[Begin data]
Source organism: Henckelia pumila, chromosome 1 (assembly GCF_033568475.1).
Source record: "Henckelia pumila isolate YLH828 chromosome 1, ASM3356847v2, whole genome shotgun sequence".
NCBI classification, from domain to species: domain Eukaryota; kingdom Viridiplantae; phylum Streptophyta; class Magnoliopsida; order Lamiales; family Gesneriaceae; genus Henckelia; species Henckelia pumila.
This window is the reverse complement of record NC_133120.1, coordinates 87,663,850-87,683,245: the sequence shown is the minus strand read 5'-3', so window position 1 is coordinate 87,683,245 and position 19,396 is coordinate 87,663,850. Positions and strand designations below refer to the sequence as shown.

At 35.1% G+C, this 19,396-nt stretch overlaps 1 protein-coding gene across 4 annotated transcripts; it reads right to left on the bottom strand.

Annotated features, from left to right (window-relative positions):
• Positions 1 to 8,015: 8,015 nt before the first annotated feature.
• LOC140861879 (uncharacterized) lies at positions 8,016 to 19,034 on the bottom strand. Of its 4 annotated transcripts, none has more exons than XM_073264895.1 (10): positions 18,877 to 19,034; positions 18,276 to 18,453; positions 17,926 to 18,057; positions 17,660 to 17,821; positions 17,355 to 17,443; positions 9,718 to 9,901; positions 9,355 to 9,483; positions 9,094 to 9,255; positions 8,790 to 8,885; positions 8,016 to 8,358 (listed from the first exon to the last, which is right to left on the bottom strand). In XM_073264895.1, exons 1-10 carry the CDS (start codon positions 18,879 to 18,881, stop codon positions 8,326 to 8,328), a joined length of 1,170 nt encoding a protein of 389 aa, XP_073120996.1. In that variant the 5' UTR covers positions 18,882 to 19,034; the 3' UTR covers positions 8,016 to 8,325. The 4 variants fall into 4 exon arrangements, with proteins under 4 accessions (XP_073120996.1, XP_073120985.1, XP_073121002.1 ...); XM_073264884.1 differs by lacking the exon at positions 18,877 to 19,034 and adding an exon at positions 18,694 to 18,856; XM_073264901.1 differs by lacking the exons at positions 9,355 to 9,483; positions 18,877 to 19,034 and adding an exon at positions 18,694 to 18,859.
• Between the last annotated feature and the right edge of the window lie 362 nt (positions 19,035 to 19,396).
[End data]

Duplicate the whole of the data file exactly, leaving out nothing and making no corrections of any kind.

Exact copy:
Source organism: Henckelia pumila, chromosome 1 (assembly GCF_033568475.1).
Source record: "Henckelia pumila isolate YLH828 chromosome 1, ASM3356847v2, whole genome shotgun sequence".
NCBI classification, from domain to species: domain Eukaryota; kingdom Viridiplantae; phylum Streptophyta; class Magnoliopsida; order Lamiales; family Gesneriaceae; genus Henckelia; species Henckelia pumila.
This window is the reverse complement of record NC_133120.1, coordinates 87,663,850-87,683,245: the sequence shown is the minus strand read 5'-3', so window position 1 is coordinate 87,683,245 and position 19,396 is coordinate 87,663,850. Positions and strand designations below refer to the sequence as shown.

At 35.1% G+C, this 19,396-nt stretch overlaps 1 protein-coding gene across 4 annotated transcripts; it reads right to left on the bottom strand.

Annotated features, from left to right (window-relative positions):
• Positions 1 to 8,015: 8,015 nt before the first annotated feature.
• LOC140861879 (uncharacterized) lies at positions 8,016 to 19,034 on the bottom strand. Of its 4 annotated transcripts, none has more exons than XM_073264895.1 (10): positions 18,877 to 19,034; positions 18,276 to 18,453; positions 17,926 to 18,057; positions 17,660 to 17,821; positions 17,355 to 17,443; positions 9,718 to 9,901; positions 9,355 to 9,483; positions 9,094 to 9,255; positions 8,790 to 8,885; positions 8,016 to 8,358 (listed from the first exon to the last, which is right to left on the bottom strand). In XM_073264895.1, exons 1-10 carry the CDS (start codon positions 18,879 to 18,881, stop codon positions 8,326 to 8,328), a joined length of 1,170 nt encoding a protein of 389 aa, XP_073120996.1. In that variant the 5' UTR covers positions 18,882 to 19,034; the 3' UTR covers positions 8,016 to 8,325. The 4 variants fall into 4 exon arrangements, with proteins under 4 accessions (XP_073120996.1, XP_073120985.1, XP_073121002.1 ...); XM_073264884.1 differs by lacking the exon at positions 18,877 to 19,034 and adding an exon at positions 18,694 to 18,856; XM_073264901.1 differs by lacking the exons at positions 9,355 to 9,483; positions 18,877 to 19,034 and adding an exon at positions 18,694 to 18,859.
• Between the last annotated feature and the right edge of the window lie 362 nt (positions 19,035 to 19,396).